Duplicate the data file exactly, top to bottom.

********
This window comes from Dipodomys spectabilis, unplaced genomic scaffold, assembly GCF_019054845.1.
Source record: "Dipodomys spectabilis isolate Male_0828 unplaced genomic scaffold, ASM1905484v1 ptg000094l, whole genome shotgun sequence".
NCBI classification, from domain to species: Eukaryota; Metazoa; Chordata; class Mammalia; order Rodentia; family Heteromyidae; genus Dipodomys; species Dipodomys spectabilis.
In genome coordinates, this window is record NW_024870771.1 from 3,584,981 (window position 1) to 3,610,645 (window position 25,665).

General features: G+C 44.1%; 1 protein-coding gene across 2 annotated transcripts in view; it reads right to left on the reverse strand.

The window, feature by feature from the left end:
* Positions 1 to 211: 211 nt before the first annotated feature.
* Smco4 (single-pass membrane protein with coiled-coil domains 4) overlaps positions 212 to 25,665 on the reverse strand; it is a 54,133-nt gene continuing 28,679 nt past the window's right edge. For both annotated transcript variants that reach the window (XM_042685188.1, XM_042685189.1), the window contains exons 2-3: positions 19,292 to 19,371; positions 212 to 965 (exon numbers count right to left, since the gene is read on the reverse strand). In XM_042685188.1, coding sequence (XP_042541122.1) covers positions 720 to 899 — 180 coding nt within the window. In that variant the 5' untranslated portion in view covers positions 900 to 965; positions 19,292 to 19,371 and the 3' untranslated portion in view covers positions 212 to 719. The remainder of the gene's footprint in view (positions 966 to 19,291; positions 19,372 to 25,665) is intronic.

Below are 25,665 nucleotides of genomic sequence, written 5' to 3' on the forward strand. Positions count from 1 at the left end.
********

This window comes from Dipodomys spectabilis, unplaced genomic scaffold, assembly GCF_019054845.1.
Source record: "Dipodomys spectabilis isolate Male_0828 unplaced genomic scaffold, ASM1905484v1 ptg000094l, whole genome shotgun sequence".
NCBI classification, from domain to species: Eukaryota; Metazoa; Chordata; class Mammalia; order Rodentia; family Heteromyidae; genus Dipodomys; species Dipodomys spectabilis.
In genome coordinates, this window is record NW_024870771.1 from 3,584,981 (window position 1) to 3,610,645 (window position 25,665).

General features: G+C 44.1%; 1 protein-coding gene across 2 annotated transcripts in view; it reads right to left on the reverse strand.

The window, feature by feature from the left end:
* Positions 1 to 211: 211 nt before the first annotated feature.
* Smco4 (single-pass membrane protein with coiled-coil domains 4) overlaps positions 212 to 25,665 on the reverse strand; it is a 54,133-nt gene continuing 28,679 nt past the window's right edge. For both annotated transcript variants that reach the window (XM_042685188.1, XM_042685189.1), the window contains exons 2-3: positions 19,292 to 19,371; positions 212 to 965 (exon numbers count right to left, since the gene is read on the reverse strand). In XM_042685188.1, coding sequence (XP_042541122.1) covers positions 720 to 899 — 180 coding nt within the window. In that variant the 5' untranslated portion in view covers positions 900 to 965; positions 19,292 to 19,371 and the 3' untranslated portion in view covers positions 212 to 719. The remainder of the gene's footprint in view (positions 966 to 19,291; positions 19,372 to 25,665) is intronic.

Below are 25,665 nucleotides of genomic sequence, written 5' to 3' on the forward strand. Positions count from 1 at the left end.